“It’s too adorable to kill.”
As a fan of the original, as well as a firm believer that it’s just a wee bit overrated, I must say that Guardians of the Galaxy Vol. 2 plays out like more of the same. This is a franchise – with this movie in particular – living with a deep-seeded middle child syndrome, except this time we can always tell that it’s trying too hard and striving to live up the original’s crown as the MCU’s first feature with a unique personality. That’s not to say it’s bad or a bore, but my issue with this film is that it doesn’t recognize the overuse of cheap novelty items and acts, delivering the now de facto and expected goods as if they’re still brand new. In that way, Vol. 2 attempts too much and succeeds at too little, chomping away like a child on that same old piece of Fruit Stripe gum. It bursts with flavor before becoming bland.
Compared to the first installment (which is unfair to be up against), Vol. 2 is a marginal and noticeable improvement in terms of its visuals; as it should be too, considering technology’s swift progress. The colors pop more, the landscapes sprawl even farther, and the perceptive use of 3D might as well be a calling card for the medium. The outstanding package really looks the part. But the overall narrative simply feels off and a bit too perfunctory, like a sophomore slump full of forced drama and bereft of genuine heart. The original is more of a team-building experience that heralds and shepherds together losers and outsiders while the sequel opts for a “coolest kid in the class” superlative. All of the personalities clash and butt heads as much as they did before, but now its popularity has made it less endearing by no fault of its own.
It’s 2014 and our group of space cowboys are now the most famous stars in the sky. The team remains intact: Peter (Chris Pratt), Gamora (Zoe Saldana), Rocket (Bradley Cooper), Drax (Dave Bautista), and the adorable Baby Groot (Vin Diesel). We meet up with them again mid battle against a giant monster, hired by Ayesha (Elizabeth Debicki), the leader of a gilded haughty race, to protect their valuable batteries. They succeed, Rocket steals some just because he can, and then they have an entire fleet sent after them to seek and destroy for said theft. It’s an explosive and lavish plot device designed to get us into the second act, but we go with it nonetheless, especially when our intrigue spikes. Saved by a lone individual and crash landing on a new planet, the Guardians are greeted by the man who saved them. And in what should only be a spoiler to the uninitiated, he happens to be Peter’s long-lost father Ego (Kurt Russell).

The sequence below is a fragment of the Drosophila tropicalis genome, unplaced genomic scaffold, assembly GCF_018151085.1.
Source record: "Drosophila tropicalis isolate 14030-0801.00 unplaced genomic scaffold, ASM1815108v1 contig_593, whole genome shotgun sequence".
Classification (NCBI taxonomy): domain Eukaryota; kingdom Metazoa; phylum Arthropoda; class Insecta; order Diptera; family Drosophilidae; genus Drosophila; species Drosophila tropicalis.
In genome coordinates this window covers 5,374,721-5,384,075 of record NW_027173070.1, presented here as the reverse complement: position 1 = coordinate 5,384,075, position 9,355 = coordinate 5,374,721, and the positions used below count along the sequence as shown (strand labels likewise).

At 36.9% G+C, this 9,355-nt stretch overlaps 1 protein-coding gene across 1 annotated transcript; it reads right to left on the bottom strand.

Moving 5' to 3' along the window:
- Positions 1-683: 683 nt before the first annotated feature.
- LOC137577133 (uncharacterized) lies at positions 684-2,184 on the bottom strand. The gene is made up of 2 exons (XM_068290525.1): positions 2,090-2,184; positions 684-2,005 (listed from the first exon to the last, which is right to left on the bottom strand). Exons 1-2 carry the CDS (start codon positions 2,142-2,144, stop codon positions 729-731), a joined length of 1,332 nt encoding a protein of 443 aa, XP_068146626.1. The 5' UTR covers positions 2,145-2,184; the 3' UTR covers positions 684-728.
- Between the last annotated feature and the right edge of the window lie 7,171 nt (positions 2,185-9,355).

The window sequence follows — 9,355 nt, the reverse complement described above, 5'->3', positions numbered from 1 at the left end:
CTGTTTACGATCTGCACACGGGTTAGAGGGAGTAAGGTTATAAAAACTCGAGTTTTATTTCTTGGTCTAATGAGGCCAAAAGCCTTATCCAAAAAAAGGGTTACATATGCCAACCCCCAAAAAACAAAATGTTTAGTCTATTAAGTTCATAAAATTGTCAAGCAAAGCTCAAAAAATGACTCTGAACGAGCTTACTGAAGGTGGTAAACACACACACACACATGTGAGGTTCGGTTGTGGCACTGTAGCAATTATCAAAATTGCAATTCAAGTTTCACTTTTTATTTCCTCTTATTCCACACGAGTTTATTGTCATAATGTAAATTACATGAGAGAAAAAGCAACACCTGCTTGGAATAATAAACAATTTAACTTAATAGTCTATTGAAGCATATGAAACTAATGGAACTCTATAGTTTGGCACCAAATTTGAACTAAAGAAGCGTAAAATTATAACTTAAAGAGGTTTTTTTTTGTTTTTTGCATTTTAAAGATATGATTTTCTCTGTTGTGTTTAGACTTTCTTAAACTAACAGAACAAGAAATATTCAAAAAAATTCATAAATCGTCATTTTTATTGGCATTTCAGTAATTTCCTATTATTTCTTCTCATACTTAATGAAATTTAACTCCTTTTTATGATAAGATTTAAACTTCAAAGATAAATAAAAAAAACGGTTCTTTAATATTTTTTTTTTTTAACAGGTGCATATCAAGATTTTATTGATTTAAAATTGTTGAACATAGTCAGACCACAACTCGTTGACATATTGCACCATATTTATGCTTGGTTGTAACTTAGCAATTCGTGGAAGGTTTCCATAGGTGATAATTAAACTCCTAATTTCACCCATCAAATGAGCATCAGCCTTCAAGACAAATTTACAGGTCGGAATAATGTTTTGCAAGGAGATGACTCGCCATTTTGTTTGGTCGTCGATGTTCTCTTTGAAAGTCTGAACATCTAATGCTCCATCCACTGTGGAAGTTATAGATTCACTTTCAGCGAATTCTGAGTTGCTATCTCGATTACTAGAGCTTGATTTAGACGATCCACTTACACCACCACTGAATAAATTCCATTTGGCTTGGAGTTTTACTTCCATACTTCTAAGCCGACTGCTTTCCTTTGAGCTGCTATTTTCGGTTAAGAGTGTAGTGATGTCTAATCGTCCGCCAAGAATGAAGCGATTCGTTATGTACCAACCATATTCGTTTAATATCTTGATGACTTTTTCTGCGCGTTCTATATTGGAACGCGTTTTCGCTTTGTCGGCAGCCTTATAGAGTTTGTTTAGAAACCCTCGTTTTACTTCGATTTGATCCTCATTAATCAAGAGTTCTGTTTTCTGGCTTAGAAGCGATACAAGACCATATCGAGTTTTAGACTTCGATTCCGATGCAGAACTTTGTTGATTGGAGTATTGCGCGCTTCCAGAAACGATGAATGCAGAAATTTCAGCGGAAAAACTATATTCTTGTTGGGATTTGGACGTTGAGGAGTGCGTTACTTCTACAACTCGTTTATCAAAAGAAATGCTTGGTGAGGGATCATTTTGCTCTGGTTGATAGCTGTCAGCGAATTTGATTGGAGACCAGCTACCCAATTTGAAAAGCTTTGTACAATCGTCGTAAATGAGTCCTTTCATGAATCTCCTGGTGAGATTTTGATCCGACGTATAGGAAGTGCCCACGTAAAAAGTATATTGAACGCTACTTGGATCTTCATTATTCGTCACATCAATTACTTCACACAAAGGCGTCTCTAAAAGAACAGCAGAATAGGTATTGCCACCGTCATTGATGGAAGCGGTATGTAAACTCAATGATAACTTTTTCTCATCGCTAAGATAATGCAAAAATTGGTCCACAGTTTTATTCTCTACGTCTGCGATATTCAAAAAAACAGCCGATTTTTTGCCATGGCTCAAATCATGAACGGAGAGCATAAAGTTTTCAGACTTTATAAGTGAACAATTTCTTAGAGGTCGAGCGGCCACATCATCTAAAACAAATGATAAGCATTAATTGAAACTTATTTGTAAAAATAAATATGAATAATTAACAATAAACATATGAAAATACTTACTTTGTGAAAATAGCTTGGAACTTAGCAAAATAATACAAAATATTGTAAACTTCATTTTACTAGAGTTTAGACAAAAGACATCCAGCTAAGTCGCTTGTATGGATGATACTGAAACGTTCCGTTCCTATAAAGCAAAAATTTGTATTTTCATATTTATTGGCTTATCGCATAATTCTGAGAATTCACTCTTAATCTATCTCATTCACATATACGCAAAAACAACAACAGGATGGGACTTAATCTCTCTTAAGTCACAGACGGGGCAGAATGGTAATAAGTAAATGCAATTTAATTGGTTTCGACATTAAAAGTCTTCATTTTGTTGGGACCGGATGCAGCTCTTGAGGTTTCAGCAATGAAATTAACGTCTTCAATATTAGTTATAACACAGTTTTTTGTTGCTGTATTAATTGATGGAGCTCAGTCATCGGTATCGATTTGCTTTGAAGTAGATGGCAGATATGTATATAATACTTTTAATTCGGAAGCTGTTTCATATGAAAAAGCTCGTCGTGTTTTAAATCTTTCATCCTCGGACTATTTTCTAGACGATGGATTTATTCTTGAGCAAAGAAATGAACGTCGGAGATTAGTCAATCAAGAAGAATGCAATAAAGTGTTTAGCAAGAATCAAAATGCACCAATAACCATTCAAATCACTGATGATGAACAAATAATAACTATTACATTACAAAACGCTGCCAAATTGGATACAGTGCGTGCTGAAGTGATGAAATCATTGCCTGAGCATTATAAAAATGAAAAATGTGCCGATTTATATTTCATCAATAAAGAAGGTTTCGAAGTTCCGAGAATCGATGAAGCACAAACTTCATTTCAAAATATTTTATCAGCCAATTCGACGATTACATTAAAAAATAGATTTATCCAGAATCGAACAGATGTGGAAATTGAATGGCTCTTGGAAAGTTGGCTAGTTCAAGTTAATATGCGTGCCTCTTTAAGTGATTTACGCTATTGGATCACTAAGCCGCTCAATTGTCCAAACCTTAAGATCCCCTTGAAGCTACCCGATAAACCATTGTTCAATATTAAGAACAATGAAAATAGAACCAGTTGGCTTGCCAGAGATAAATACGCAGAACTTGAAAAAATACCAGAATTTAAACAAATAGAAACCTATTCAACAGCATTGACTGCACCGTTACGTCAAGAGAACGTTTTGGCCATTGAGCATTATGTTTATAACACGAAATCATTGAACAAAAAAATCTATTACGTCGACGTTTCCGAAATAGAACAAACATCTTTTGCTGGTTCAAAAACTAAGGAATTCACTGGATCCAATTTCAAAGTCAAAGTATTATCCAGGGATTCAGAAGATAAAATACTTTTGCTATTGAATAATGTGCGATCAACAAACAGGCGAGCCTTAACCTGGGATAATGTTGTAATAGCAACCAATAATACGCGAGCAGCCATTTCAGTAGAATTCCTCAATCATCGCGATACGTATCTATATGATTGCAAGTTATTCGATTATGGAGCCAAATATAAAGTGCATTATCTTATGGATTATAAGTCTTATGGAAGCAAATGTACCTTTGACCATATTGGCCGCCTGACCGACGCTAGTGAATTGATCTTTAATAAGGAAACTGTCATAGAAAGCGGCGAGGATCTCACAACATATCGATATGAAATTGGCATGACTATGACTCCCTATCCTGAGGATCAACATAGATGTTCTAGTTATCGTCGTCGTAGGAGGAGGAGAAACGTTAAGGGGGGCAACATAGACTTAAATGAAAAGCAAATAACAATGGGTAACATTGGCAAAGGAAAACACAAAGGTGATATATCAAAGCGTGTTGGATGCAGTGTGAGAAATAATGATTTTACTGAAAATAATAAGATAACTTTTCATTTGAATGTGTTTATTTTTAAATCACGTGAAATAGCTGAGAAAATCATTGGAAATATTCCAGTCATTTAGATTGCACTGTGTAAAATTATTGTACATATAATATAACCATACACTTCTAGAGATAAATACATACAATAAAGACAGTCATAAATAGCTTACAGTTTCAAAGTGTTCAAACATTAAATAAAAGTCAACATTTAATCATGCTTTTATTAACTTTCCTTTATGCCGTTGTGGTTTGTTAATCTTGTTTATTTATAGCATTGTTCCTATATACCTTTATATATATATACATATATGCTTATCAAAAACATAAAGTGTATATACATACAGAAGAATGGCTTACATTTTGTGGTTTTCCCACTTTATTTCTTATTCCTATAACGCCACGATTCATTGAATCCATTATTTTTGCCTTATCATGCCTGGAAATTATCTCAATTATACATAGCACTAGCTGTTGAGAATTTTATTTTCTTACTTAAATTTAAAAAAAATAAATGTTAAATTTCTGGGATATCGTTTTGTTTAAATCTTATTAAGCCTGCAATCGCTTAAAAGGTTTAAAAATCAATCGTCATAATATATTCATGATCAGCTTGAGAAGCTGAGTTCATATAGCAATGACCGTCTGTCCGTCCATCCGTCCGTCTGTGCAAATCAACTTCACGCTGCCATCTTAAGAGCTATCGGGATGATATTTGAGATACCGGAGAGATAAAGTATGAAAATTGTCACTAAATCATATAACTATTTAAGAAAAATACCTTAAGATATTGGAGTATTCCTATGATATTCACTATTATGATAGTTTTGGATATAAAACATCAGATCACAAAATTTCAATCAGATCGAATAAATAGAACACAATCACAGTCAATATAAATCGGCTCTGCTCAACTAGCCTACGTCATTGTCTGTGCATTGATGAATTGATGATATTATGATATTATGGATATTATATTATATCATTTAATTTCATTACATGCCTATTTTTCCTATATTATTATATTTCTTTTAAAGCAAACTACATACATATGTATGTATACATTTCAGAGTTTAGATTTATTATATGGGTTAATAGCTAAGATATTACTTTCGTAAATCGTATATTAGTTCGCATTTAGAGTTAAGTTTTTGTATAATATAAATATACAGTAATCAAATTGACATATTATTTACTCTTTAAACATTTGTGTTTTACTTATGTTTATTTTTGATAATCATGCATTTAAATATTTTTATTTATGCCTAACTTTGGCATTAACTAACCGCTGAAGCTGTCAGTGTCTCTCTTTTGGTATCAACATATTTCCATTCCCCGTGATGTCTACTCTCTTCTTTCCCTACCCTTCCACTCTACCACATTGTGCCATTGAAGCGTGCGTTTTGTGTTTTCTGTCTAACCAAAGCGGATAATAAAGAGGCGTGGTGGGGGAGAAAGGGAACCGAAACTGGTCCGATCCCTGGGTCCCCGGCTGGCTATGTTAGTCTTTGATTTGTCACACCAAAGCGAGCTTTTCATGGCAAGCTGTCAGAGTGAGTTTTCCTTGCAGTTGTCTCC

Now, I know this makes me out to be a bit of a negative Nancy, so let me talk about what really works in Vol. 2. While it’s an action-comedy by definition, the laughs are the film’s cornerstone and the foundation of its two best scenes. In that opening sequence, writer/director James Gunn stays true to his indie film sensibilities and takes us out of the action, pushing the battle to the background while Baby Groot sneakily dances around and plays cute in the foreground. It’s a brilliant decision, and one that defines this franchise’s eccentricity; we come for the well-drawn people and sit through the beautiful but banal chaos. The other standout moment introduces us to the new character Mantis (Pom Klementieff), a cross-pollination between a powerful empath and Ego’s own personal Igor. She can read people’s feelings by touching them, outing Peter for his sexual attraction to Gamora and inciting riotous laughter from Drax. It’s exceptionally well done, and with two films under his belt playing the literal brute, Dave Bautista solidifies himself as the MVP of the Guardians. Admittedly, I was a bit letdown by the film overall, yet you can’t snub this movie’s hilarious sense of humor. You’re going to laugh early and laugh often. As a side note though, could we stop with pointless Stan Lee cameos and the countless end credits scenes? Not only are they unnecessary…they’re flat-out bumptious.
You’re also going to feel a surprising tug at the heartstrings via Michael Booker’s more involved performance as the Ravager Yondu, threading the story’s emotional through line diligently. However, where Vol. 2 really falls flat is in its multi-faceted but uninspired antagonistic elements. There’s Nebula (Karen Gillan) back to rekindle her sibling rivalry. Yondu’s turncoat Taserface (Chris Sullivan) is an ugly punchline. Ayesha is way too distanced. The pitifully executed Thanos lingers over everything without a pip or a squeak while Ego reminds us that its best to never meet your heroes. Marvel is notorious for having similarly abysmal villains and the original was no exception, but it at least provided us with a single figure to root against and try to understand. Still, all of this doesn’t mean that the picture is a wreck or a slog to sit through. I thoroughly enjoyed this ever so slightly disappointing blockbuster. Yet like most big budget sequels, Guardians of the Galaxy Vol. 2 is overstuffed, overamplified, and too consciously overwrought.
“So, we’re saving the galaxy again?”
Rating: 3.5 out of 5